LEGO Will No Longer Ask You Why You’re Buying An Actual Ton Of Bricks

If you’ve got a plan to build a life-sized statue of Aaron Rodgers or Jeff Goldblum in your backyard, you’ll no longer have to explain to LEGO why you’re buying so many bricks. The company says it’s reversing its policy on bulk purchases, and won’t ask customers what their intentions are when they buy a bunch of LEGO pieces at once.

In a statement posted on its website on Tuesday, LEGO said that while in the past it had asked customers ordering bulk purchases to explain the “thematic purpose” of their project, because it didn’t want to “actively support or endorse specific agendas.”

“However, those guidelines could result in misunderstandings or be perceived as inconsistent, and the LEGO Group has therefore adjusted the guidelines for sales of Lego bricks in very large quantities,” the company said.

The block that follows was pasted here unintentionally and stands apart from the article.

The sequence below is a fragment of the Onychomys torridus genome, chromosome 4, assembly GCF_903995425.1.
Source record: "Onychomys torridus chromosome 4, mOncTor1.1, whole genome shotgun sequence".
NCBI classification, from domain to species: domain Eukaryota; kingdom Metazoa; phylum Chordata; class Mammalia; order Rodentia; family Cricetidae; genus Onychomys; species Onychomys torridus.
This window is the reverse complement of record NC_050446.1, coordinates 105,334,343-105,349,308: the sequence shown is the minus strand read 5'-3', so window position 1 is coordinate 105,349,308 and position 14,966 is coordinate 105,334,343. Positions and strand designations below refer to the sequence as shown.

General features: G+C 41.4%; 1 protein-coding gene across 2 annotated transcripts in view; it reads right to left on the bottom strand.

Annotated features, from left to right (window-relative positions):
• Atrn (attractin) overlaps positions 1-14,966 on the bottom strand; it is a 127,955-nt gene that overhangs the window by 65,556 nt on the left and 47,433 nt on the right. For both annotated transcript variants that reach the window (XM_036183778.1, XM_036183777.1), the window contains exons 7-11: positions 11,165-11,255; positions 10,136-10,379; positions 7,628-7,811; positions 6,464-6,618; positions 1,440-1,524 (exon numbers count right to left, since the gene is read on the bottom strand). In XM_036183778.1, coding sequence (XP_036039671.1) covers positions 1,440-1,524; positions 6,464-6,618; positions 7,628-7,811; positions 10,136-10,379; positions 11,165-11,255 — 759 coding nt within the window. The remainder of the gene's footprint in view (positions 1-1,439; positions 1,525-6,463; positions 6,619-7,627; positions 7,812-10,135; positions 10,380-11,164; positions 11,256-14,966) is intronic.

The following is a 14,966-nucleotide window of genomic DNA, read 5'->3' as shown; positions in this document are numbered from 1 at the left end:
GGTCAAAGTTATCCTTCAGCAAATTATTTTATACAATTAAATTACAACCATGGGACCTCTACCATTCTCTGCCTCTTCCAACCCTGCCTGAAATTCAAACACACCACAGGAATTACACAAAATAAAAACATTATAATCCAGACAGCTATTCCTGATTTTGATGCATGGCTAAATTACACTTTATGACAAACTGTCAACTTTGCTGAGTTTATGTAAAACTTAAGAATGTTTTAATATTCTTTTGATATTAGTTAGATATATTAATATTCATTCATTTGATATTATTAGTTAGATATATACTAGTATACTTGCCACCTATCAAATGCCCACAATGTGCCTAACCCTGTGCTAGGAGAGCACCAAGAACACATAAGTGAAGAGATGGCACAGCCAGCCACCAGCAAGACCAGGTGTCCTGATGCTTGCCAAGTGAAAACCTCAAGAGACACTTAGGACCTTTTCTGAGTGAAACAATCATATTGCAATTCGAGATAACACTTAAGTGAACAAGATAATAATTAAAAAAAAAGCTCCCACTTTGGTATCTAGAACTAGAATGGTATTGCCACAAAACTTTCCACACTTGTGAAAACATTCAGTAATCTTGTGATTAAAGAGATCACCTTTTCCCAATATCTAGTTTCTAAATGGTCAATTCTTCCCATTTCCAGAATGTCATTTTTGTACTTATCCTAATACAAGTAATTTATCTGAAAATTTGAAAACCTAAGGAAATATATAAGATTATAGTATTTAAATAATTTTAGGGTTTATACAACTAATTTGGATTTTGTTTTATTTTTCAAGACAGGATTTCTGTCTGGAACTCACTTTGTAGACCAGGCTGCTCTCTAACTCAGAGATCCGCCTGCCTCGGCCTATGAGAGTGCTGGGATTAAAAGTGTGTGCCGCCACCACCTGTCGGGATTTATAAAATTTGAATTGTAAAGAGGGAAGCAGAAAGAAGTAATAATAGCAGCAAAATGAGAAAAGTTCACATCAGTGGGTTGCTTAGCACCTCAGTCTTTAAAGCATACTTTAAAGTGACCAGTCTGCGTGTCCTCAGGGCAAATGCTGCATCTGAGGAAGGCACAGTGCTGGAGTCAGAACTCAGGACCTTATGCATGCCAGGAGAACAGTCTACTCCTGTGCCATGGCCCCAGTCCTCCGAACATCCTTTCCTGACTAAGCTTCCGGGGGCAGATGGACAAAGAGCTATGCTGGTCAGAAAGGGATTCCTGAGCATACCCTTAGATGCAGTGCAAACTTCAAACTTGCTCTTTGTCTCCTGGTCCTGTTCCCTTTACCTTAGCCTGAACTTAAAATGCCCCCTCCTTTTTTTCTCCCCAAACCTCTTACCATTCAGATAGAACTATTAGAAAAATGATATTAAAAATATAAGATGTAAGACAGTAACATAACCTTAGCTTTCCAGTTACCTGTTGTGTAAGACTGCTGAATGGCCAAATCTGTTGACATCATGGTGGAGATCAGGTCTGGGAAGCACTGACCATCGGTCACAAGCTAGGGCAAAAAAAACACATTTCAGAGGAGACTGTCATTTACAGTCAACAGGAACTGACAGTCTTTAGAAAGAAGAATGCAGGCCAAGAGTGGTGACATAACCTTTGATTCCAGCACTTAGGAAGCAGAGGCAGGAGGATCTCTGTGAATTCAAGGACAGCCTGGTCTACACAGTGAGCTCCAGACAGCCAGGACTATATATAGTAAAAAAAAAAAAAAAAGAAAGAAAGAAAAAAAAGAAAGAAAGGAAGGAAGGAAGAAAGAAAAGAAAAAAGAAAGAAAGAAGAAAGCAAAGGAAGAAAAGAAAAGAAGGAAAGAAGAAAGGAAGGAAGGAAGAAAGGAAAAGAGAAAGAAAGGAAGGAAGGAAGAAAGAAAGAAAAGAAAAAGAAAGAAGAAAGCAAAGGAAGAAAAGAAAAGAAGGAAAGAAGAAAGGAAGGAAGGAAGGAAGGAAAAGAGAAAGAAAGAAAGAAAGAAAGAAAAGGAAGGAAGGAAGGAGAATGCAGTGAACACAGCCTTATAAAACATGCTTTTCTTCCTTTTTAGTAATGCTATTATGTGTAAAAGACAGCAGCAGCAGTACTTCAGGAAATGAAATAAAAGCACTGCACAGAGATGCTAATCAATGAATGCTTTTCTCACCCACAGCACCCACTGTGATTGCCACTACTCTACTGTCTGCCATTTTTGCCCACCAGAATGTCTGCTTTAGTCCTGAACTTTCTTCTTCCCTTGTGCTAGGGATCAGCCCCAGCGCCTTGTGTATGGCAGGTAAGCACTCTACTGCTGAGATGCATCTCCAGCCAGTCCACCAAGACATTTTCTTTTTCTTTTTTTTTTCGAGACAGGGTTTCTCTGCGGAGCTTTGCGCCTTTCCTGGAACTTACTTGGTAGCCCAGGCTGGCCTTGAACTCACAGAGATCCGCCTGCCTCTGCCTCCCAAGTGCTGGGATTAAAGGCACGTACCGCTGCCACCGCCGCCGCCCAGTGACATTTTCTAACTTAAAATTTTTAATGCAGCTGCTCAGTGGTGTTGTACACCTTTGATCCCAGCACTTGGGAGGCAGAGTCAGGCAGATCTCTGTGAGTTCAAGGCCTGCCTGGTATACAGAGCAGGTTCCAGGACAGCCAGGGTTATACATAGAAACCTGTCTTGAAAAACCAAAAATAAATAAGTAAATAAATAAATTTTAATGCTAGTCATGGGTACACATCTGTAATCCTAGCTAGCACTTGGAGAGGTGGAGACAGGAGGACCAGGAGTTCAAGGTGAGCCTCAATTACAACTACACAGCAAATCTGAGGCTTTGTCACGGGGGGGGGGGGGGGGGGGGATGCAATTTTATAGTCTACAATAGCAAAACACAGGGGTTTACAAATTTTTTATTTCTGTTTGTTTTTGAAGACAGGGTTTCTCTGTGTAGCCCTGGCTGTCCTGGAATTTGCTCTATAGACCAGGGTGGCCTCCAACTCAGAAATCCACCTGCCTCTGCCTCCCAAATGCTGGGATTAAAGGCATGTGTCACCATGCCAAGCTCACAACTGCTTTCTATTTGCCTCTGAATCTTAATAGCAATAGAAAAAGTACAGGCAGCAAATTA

Instead, the company will ask customers to make clear that LEGO doesn’t support or endorse their projects, if they’re displayed in public.

The change comes after Chinese artist Ai Weiwei accused the company of censorship in October. He wanted to buy bricks in bulk for a piece on political dissidents, but LEGO said at the time that its policy was to reject requests if it believed the bricks would be used to make a political statement, the BBC notes.